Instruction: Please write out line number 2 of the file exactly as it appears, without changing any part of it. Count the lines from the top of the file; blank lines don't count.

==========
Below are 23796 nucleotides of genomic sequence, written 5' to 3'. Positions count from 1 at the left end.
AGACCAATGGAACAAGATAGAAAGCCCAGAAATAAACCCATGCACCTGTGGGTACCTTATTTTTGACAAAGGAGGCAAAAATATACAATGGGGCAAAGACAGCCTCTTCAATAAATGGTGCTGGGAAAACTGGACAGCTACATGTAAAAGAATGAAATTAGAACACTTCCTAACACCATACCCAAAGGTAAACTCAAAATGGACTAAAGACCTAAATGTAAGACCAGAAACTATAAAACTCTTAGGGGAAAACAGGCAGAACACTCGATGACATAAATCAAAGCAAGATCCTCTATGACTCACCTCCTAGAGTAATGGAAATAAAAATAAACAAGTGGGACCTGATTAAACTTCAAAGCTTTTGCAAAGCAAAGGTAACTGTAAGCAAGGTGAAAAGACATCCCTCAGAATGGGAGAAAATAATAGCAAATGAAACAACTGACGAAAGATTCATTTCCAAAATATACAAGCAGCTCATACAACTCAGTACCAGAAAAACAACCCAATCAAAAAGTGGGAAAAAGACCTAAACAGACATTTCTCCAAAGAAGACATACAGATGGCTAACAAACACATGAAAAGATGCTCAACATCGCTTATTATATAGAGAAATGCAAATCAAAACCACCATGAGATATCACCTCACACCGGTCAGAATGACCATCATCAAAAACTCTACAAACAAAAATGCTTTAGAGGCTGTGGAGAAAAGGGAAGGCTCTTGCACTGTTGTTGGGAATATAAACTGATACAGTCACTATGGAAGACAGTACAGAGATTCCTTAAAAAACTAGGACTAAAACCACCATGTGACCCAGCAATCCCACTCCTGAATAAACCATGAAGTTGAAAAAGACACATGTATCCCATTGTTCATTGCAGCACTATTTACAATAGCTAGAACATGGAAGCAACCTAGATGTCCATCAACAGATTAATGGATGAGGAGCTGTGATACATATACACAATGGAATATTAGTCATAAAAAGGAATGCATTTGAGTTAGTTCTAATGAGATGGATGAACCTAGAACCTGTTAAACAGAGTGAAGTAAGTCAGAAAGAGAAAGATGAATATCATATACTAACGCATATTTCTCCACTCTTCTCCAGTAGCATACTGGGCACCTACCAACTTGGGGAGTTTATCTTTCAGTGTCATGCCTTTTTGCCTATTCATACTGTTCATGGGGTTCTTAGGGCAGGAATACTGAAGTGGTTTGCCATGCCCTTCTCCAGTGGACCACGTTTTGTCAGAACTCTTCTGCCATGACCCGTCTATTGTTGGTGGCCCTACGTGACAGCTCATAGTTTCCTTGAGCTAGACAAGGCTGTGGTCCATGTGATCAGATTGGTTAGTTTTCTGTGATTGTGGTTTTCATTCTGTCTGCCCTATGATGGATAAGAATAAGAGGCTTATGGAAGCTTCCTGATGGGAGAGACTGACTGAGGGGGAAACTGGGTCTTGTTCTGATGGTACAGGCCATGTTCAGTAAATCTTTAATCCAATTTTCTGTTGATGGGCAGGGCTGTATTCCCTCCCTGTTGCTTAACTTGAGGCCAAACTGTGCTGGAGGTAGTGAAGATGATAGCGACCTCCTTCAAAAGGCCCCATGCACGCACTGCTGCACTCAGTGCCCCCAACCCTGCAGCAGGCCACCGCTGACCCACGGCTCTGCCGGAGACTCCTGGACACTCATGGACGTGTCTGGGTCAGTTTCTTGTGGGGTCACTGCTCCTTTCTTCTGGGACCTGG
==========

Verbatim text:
AGACCAATGGAACAAGATAGAAAGCCCAGAAATAAACCCATGCACCTGTGGGTACCTTATTTTTGACAAAGGAGGCAAAAATATACAATGGGGCAAAGACAGCCTCTTCAATAAATGGTGCTGGGAAAACTGGACAGCTACATGTAAAAGAATGAAATTAGAACACTTCCTAACACCATACCCAAAGGTAAACTCAAAATGGACTAAAGACCTAAATGTAAGACCAGAAACTATAAAACTCTTAGGGGAAAACAGGCAGAACACTCGATGACATAAATCAAAGCAAGATCCTCTATGACTCACCTCCTAGAGTAATGGAAATAAAAATAAACAAGTGGGACCTGATTAAACTTCAAAGCTTTTGCAAAGCAAAGGTAACTGTAAGCAAGGTGAAAAGACATCCCTCAGAATGGGAGAAAATAATAGCAAATGAAACAACTGACGAAAGATTCATTTCCAAAATATACAAGCAGCTCATACAACTCAGTACCAGAAAAACAACCCAATCAAAAAGTGGGAAAAAGACCTAAACAGACATTTCTCCAAAGAAGACATACAGATGGCTAACAAACACATGAAAAGATGCTCAACATCGCTTATTATATAGAGAAATGCAAATCAAAACCACCATGAGATATCACCTCACACCGGTCAGAATGACCATCATCAAAAACTCTACAAACAAAAATGCTTTAGAGGCTGTGGAGAAAAGGGAAGGCTCTTGCACTGTTGTTGGGAATATAAACTGATACAGTCACTATGGAAGACAGTACAGAGATTCCTTAAAAAACTAGGACTAAAACCACCATGTGACCCAGCAATCCCACTCCTGAATAAACCATGAAGTTGAAAAAGACACATGTATCCCATTGTTCATTGCAGCACTATTTACAATAGCTAGAACATGGAAGCAACCTAGATGTCCATCAACAGATTAATGGATGAGGAGCTGTGATACATATACACAATGGAATATTAGTCATAAAAAGGAATGCATTTGAGTTAGTTCTAATGAGATGGATGAACCTAGAACCTGTTAAACAGAGTGAAGTAAGTCAGAAAGAGAAAGATGAATATCATATACTAACGCATATTTCTCCACTCTTCTCCAGTAGCATACTGGGCACCTACCAACTTGGGGAGTTTATCTTTCAGTGTCATGCCTTTTTGCCTATTCATACTGTTCATGGGGTTCTTAGGGCAGGAATACTGAAGTGGTTTGCCATGCCCTTCTCCAGTGGACCACGTTTTGTCAGAACTCTTCTGCCATGACCCGTCTATTGTTGGTGGCCCTACGTGACAGCTCATAGTTTCCTTGAGCTAGACAAGGCTGTGGTCCATGTGATCAGATTGGTTAGTTTTCTGTGATTGTGGTTTTCATTCTGTCTGCCCTATGATGGATAAGAATAAGAGGCTTATGGAAGCTTCCTGATGGGAGAGACTGACTGAGGGGGAAACTGGGTCTTGTTCTGATGGTACAGGCCATGTTCAGTAAATCTTTAATCCAATTTTCTGTTGATGGGCAGGGCTGTATTCCCTCCCTGTTGCTTAACTTGAGGCCAAACTGTGCTGGAGGTAGTGAAGATGATAGCGACCTCCTTCAAAAGGCCCCATGCACGCACTGCTGCACTCAGTGCCCCCAACCCTGCAGCAGGCCACCGCTGACCCACGGCTCTGCCGGAGACTCCTGGACACTCATGGACGTGTCTGGGTCAGTTTCTTGTGGGGTCACTGCTCCTTTCTTCTGGGACCTGG